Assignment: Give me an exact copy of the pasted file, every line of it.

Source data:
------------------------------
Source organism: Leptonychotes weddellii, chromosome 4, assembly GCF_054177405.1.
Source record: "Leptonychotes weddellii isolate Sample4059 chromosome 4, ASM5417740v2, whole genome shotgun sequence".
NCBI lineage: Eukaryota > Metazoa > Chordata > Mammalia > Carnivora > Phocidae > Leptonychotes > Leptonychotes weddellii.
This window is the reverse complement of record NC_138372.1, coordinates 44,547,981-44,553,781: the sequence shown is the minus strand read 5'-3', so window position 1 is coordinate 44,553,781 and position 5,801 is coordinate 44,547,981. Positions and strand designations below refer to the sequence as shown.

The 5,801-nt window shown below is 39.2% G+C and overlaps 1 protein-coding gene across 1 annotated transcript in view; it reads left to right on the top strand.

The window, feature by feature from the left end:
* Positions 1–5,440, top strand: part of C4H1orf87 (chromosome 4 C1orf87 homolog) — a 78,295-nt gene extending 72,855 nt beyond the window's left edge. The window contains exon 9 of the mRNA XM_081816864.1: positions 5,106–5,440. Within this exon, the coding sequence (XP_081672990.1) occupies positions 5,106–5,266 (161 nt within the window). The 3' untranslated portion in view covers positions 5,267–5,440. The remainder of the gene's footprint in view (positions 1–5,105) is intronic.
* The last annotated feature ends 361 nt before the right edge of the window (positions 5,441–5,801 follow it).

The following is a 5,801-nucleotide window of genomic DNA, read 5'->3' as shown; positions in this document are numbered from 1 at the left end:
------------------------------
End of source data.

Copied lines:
Source organism: Leptonychotes weddellii, chromosome 4, assembly GCF_054177405.1.
Source record: "Leptonychotes weddellii isolate Sample4059 chromosome 4, ASM5417740v2, whole genome shotgun sequence".
NCBI lineage: Eukaryota > Metazoa > Chordata > Mammalia > Carnivora > Phocidae > Leptonychotes > Leptonychotes weddellii.
This window is the reverse complement of record NC_138372.1, coordinates 44,547,981-44,553,781: the sequence shown is the minus strand read 5'-3', so window position 1 is coordinate 44,553,781 and position 5,801 is coordinate 44,547,981. Positions and strand designations below refer to the sequence as shown.

The 5,801-nt window shown below is 39.2% G+C and overlaps 1 protein-coding gene across 1 annotated transcript in view; it reads left to right on the top strand.

The window, feature by feature from the left end:
* Positions 1–5,440, top strand: part of C4H1orf87 (chromosome 4 C1orf87 homolog) — a 78,295-nt gene extending 72,855 nt beyond the window's left edge. The window contains exon 9 of the mRNA XM_081816864.1: positions 5,106–5,440. Within this exon, the coding sequence (XP_081672990.1) occupies positions 5,106–5,266 (161 nt within the window). The 3' untranslated portion in view covers positions 5,267–5,440. The remainder of the gene's footprint in view (positions 1–5,105) is intronic.
* The last annotated feature ends 361 nt before the right edge of the window (positions 5,441–5,801 follow it).

The following is a 5,801-nucleotide window of genomic DNA, read 5'->3' as shown; positions in this document are numbered from 1 at the left end: